Designer Rick Rose And Tattoo Artist Dr. Woo Launch Crescent Heights Hardware Lab Jewelry Collaboration

Jewelry and tattoos are two of the most ancient and universal forms of human expression. They’re also popular adornments in Los Angeles, where the entertainment industry, art scene and multi-cultural melting pot co-create some of the world’s most influential jewelry and tattoo trends. Now, Los Angeles jewelry designer Rick Rose and renowned tattoo artist Dr. Woo, a.k.a. “Woo”, are joining forces on a new jewelry venture. Debuting on August 31, 2022, their brand is called Crescent Heights Hardware Lab, and it’s sold exclusively online at

As Rose explained in a telephone interview, “Our collaboration came about because I’ve been getting tattooed by Woo for years. His graphically distinctive art is accomplished by using very thin needles to ink detailed and delicate designs. His star designs and geometric circles are alive with broken lines and graceful spaces.” What’s more, Woo also wears and collects jewelry and has worked in the high fashion realm, having created designs for Sacai Creative Director Chitose Abe, amongst others. “Because Woo understands so much about human anatomy, tattoo designs and jewelry,” Rose related, “we’ve always felt a mutual synergy, and for these reasons I find it refreshing to work with him.”

The duos’ first piece is an 18-karat yellow gold and 18-karat white gold chain link bracelet which features links that are formatted four sides by two sides. “The links in our 4 by 2 bracelet are very architectural,” Rose explained, “with lots of angles. The two-tone nature of the gold helps accentuate the design of the links. On just one of the links, there is a two-point diamond that is something of a secret, as it’s only seen by other people when the link catches the light at the right moment.” While the bracelet features a bar and toggle clasp, the shapes of these elements are based on Woo’s highly graphic star tattoo design. “We are presenting this bracelet in a limited edition of 50 pieces,” Rose noted. (After wrist-testing the bracelet prototype while on the job, Woo knew that the bracelet’s ergonomic value and aesthetic appeal merited a production run. The bracelets are made by master artisans in a downtown Los Angeles atelier.) They are available on the Roseark website via special order.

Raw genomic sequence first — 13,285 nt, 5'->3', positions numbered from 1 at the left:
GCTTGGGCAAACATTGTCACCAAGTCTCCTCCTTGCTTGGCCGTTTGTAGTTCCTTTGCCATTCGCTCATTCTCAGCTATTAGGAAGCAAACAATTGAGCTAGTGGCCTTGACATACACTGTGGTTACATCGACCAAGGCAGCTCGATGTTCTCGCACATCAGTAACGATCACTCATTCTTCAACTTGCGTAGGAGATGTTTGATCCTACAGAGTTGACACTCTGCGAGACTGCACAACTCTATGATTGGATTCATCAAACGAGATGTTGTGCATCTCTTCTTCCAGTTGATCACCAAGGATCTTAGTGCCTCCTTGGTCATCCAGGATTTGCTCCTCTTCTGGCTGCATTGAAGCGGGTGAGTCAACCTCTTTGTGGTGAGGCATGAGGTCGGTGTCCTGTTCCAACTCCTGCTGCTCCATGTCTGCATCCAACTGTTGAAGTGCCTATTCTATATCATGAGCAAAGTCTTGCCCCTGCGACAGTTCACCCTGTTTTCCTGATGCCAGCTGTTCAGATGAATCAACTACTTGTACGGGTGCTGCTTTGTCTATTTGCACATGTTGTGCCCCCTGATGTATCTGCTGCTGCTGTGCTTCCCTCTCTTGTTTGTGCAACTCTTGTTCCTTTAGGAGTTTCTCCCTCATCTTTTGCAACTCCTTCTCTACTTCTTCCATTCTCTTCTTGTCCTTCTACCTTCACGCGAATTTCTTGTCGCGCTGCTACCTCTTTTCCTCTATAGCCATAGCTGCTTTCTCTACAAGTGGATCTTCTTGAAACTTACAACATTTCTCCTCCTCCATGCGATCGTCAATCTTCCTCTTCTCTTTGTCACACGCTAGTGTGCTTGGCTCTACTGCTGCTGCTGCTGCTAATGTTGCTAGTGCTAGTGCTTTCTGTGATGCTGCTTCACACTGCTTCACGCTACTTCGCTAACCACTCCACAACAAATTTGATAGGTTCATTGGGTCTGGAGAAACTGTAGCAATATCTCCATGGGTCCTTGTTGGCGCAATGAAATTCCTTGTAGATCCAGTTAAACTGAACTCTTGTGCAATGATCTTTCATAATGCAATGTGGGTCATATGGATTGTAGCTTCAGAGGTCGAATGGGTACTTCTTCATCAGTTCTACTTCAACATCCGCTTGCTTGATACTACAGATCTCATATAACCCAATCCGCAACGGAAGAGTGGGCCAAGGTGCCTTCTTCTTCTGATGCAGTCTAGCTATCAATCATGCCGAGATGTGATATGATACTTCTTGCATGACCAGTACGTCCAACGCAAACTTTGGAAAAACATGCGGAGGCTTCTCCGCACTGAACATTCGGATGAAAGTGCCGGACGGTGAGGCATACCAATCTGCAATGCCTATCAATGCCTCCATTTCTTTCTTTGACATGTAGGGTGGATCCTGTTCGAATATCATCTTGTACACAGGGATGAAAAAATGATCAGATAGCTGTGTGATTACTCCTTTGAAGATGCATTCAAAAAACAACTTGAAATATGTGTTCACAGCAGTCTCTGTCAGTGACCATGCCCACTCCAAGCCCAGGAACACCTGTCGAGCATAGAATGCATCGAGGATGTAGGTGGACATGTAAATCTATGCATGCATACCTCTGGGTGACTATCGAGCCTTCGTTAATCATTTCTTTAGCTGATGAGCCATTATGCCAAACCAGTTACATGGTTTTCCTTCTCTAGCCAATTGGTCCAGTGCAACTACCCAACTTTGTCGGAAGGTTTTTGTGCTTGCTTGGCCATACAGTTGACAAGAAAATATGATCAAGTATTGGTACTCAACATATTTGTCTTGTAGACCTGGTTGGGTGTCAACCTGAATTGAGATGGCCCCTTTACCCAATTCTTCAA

“Our next piece contains another Dr. Woo signature: it’s a necklace featuring an 18-karat gold spider pendant on an 18-karat gold chain,” Rose said. “It will be available during the holiday season. I’m really enjoying working with Woo,” Rose continued, “as he’s got a storehouse of visual culture in his mind. He is constantly visiting museums and galleries, so his image bank and understanding of anatomy all enrich his constantly expanding vision.”

The co-founder of style-setting West Hollywood jewelry boutique Roseark, Rose has been designing jewelry since 2008 and holds two U.S. patents for ingenious ring designs. In other words, he is an inventor contributing original forms and concepts to the narrative of jewelry history. Before Woo opened his studio in Hollywood’s Roosevelt Hotel, he perfected his art at the legendary Shamrock Social Club tattoo parlor on Sunset Boulevard. Having inked everyone from soccer great David Beckham to pop musicians Justin Bieber and Miley Cyrus to actor Cara Delevingne and the model Bella Hadid, Woo is contributing his aesthetic, his style; his vision to the history of tattooing.

This union between two innovators is another reason why the Crescent Heights Hardware Lab is a promising collaboration. It will be interesting to see how jewelry lovers and tattoo enthusiasts respond as Rose and Woo elaborate upon the ancient art forms of jewelry and tattooing.

Tattooing may have its origins in first aid: plant sap, clay and tree resins were often rubbed into wounds to stop bleeding and speed recovery. The applied materials often produced dark scars on the skin, and these markings lived on the body to tell stories about battles, animal hunts, near death experiences; survival. In any event, ritual tattooing is believed to date back to the Paleolithic era (2.5 million B.C. to 10,000 B.C.), when tattoos were presumably made with stone and bone tools. Jewelry, on the other hand, is thought to be approximately 100,000 to 120,000 years old. People living on Israel’s coastline strung ocher-painted seashells on flax string 120,000 years ago, according to a study in which archaeologists documented microscopic traces of wear inside naturally occurring holes in the shells. This discovery may also point to the time when people invented string, along with the invention of fishing nets and clothing.

Meanwhile here in 2022, Rose says, “Both jewelry and tattoos adorn the body and tell stories on the body. Woo and I plan to keep on designing and making innovative jewelry that tells stories while adorning people.”

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